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10 Ideas for Consulting Effectively in Your Marriage

May 2, 2016, in Articles > Baha'i Life, by

Almost exactly five years ago, my husband and I were asked to create a workshop about consultation in marriage.

Sounds pretty easy, right?

Not exactly.

We fought so much while trying to create the workshop that eventually I just took over and he did another topic (oh, the irony!).

And while we’ve since worked really hard to improve this aspect of our relationship, it still remains hard! Which is why I love this validation from the Universal House of Justice:

Consultation is no easy skill to learn, requiring as it does the subjugation of all egotism and unruly passions, the cultivation of frankness and freedom of thought as well as courtesy, openness of mind, and wholehearted acquiescence in a majority decision.1

So, here’s the deal: Baha’i consultation is a lofty, LOFTY goal. Not to mention there isn’t even a majority vote in marriage AND our spouses have the amazing ability to “help us grow” (aka push all our buttons).

But we have to start somewhere.

So let’s begin with answering these two basic questions about why we consult and how to consult effectively in marriage:

1. “Why would I use consultation in my marriage?”

  • To solve a problem together (for example: which school to send your children to)
  • To plan a course of action (for example: meeting your neighbors and inviting them to a devotional gathering)
  • To solve a re-occurring issue (for example: arguing about in-laws, money, sex, housework)

2. “What can I do to ensure the consultation remains calm and effective?”

Learn, meditate on, question, share, and, most importantly, implement these 10 simple guidelines:

1. Your partner’s opinions, feelings and ideas are valid and necessary.

Even if they don’t make sense to you. AND your truth is important to share, even if it feels scary to be vulnerable and you worry it might hurt your spouse’s feelings or make them angry.

The shining spark of truth cometh forth only after the clash of differing opinions.2

2. Once you offer an idea, it’s no longer yours.

It gets thrown into the soup pot to be mixed with other ingredients for a delicious outcome! Oh ya… the pain of detaching from our opinions- ouch!

He who expresses an opinion should not voice it as correct and right but set it forth as a contribution to the consensus of opinion, for the light of reality becomes apparent when two opinions coincide.3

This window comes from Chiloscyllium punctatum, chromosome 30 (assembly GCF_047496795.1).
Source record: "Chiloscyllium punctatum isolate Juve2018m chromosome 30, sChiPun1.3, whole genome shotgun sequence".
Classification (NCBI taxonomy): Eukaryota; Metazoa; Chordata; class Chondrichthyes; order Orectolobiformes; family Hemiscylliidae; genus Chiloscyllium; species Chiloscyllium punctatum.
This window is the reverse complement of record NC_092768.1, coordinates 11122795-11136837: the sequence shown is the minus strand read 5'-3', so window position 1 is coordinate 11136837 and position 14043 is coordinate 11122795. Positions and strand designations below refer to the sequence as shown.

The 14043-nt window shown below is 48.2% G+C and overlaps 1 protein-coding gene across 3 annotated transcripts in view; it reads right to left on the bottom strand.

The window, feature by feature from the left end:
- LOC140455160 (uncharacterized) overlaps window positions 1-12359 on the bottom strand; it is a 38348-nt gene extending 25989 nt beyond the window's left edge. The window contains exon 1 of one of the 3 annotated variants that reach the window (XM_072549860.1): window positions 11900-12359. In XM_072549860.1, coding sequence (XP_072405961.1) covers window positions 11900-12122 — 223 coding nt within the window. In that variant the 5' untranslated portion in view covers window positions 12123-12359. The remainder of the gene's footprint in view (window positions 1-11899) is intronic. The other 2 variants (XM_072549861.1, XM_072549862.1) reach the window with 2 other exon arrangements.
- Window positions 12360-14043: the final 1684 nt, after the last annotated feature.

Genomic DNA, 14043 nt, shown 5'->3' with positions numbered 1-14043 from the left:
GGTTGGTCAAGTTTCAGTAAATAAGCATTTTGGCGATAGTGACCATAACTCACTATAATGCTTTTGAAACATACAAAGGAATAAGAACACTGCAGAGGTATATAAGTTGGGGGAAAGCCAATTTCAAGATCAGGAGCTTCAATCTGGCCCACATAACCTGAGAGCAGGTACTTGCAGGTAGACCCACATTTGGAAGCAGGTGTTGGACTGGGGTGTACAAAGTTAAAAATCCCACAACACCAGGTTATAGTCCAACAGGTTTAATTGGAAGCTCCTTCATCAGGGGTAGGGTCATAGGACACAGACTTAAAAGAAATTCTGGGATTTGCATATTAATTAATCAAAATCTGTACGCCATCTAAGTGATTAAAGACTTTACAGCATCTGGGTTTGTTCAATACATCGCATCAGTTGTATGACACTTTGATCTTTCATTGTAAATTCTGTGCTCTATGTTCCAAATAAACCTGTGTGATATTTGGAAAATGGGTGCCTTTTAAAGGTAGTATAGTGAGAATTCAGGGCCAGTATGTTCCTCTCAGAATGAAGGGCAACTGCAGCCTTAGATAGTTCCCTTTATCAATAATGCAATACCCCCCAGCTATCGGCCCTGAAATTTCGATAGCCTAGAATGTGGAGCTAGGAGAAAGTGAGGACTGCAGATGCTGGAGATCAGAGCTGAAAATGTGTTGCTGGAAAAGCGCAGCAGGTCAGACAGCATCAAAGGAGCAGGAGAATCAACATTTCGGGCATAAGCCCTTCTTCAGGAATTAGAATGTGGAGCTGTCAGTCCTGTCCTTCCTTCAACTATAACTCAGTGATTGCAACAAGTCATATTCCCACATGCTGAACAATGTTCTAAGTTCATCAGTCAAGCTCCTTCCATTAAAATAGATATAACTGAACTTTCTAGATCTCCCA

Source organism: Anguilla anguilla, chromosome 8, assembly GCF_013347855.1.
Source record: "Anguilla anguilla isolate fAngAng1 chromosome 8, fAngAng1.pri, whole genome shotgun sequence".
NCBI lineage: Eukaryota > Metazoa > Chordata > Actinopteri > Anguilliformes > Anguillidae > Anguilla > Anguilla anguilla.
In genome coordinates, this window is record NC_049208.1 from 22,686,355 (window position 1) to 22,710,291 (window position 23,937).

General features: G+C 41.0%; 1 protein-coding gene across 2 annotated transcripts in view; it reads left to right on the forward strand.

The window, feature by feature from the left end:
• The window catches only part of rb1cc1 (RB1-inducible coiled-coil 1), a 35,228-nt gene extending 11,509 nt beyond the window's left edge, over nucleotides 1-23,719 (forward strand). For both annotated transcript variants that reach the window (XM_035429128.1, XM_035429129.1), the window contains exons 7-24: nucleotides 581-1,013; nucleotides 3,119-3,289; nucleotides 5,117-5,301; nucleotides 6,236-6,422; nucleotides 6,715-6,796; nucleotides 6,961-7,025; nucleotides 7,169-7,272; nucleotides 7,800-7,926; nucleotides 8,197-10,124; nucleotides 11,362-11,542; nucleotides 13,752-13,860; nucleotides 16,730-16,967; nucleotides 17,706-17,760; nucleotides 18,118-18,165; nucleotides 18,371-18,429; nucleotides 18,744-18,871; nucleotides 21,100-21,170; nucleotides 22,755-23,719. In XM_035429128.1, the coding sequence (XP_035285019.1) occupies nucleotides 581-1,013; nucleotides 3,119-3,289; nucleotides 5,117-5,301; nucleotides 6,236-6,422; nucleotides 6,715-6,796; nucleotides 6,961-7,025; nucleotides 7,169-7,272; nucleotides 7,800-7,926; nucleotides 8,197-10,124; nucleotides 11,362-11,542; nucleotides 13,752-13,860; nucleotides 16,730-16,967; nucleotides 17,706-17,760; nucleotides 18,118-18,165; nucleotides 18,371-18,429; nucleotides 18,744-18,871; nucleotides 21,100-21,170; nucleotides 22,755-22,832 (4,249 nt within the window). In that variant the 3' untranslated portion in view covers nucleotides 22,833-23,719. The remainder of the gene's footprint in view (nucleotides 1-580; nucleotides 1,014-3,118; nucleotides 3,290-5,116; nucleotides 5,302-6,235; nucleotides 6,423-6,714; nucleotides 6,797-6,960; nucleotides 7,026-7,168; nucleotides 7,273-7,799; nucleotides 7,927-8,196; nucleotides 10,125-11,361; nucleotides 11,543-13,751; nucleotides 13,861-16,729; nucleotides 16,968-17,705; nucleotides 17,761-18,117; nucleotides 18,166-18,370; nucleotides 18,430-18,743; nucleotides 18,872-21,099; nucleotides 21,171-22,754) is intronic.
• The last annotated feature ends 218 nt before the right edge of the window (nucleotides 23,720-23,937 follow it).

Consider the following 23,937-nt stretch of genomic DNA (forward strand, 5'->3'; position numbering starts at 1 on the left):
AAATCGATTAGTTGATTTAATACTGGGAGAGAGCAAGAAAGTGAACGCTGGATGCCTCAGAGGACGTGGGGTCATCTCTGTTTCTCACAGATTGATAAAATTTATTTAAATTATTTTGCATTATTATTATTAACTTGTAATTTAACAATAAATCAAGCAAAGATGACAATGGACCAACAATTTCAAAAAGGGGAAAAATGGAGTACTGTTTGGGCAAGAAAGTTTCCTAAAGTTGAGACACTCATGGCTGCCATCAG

3. Keep an open mind to the end result.

Your needs can be met in many creative ways.

In order to find truth we must give up our prejudices, our own small trivial notions; an open receptive mind is essential.4

4. Agree on ONE clear purpose.

Before you even start the consultation, agree on ONE clear purpose. Refer back to the “Why would I use consultation in my marriage?” above for some ideas. This helps you stay on the path and not get sidetracked by other issues that inevitably pop up. It also helps you re-focus when things get a bit heated.

It should be borne in mind that all consultation is aimed at arriving at a solution to a problem…5

5.Remember the BIG picture.

You are a creature of God. He is here to help you. He gave you a partner as a helpmate, a loving companion, and an intimate friend. Maintaining unity is the highest goal, not proving yourself right or “winning” (which, I agree, is very tempting).

If they agree upon a subject, even though it be wrong, it is better than to disagree and be in the right…6

6. See God in your spouse.

Look for those qualities that attracted you to them. Smile. In the midst of the “clash of differing opinions” you can still have joy and love.

Every one of the friends should highly praise the other and each should regard himself as evanescent and as naught in the presence of others.7

7. When things get too tense, take a break.

Try adding a little humor to the mix: stick out your tongue, make a funny face… crack a silly joke. Ask for a hug. Step out of it for a minute and say “hi” to the person you love. Or stop the consultation for a little bit, taking a physical break to calm your heartrate.